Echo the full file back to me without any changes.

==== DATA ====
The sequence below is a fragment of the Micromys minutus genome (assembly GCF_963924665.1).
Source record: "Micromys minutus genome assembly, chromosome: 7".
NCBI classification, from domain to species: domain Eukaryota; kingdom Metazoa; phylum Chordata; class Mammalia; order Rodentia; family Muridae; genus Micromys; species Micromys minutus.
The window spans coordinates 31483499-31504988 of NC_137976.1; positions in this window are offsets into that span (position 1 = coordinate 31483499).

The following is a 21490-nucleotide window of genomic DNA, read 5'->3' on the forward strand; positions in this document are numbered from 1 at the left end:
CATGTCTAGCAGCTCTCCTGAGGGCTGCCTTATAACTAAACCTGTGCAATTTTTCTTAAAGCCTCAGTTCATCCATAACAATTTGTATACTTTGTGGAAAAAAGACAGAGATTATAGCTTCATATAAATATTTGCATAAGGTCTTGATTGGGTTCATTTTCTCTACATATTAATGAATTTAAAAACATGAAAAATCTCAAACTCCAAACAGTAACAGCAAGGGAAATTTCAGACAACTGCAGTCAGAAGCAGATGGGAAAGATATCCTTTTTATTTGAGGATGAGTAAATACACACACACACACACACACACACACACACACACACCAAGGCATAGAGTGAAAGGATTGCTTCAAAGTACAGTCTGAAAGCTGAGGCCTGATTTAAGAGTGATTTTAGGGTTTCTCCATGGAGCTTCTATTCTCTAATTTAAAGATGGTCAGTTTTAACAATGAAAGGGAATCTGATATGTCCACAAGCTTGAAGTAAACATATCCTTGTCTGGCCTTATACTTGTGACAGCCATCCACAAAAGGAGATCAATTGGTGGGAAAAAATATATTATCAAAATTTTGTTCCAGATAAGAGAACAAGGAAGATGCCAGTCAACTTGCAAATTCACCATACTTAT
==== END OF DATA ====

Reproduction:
The sequence below is a fragment of the Micromys minutus genome (assembly GCF_963924665.1).
Source record: "Micromys minutus genome assembly, chromosome: 7".
NCBI classification, from domain to species: domain Eukaryota; kingdom Metazoa; phylum Chordata; class Mammalia; order Rodentia; family Muridae; genus Micromys; species Micromys minutus.
The window spans coordinates 31483499-31504988 of NC_137976.1; positions in this window are offsets into that span (position 1 = coordinate 31483499).

The following is a 21490-nucleotide window of genomic DNA, read 5'->3' on the forward strand; positions in this document are numbered from 1 at the left end:
CATGTCTAGCAGCTCTCCTGAGGGCTGCCTTATAACTAAACCTGTGCAATTTTTCTTAAAGCCTCAGTTCATCCATAACAATTTGTATACTTTGTGGAAAAAAGACAGAGATTATAGCTTCATATAAATATTTGCATAAGGTCTTGATTGGGTTCATTTTCTCTACATATTAATGAATTTAAAAACATGAAAAATCTCAAACTCCAAACAGTAACAGCAAGGGAAATTTCAGACAACTGCAGTCAGAAGCAGATGGGAAAGATATCCTTTTTATTTGAGGATGAGTAAATACACACACACACACACACACACACACACACACACACCAAGGCATAGAGTGAAAGGATTGCTTCAAAGTACAGTCTGAAAGCTGAGGCCTGATTTAAGAGTGATTTTAGGGTTTCTCCATGGAGCTTCTATTCTCTAATTTAAAGATGGTCAGTTTTAACAATGAAAGGGAATCTGATATGTCCACAAGCTTGAAGTAAACATATCCTTGTCTGGCCTTATACTTGTGACAGCCATCCACAAAAGGAGATCAATTGGTGGGAAAAAATATATTATCAAAATTTTGTTCCAGATAAGAGAACAAGGAAGATGCCAGTCAACTTGCAAATTCACCATACTTAT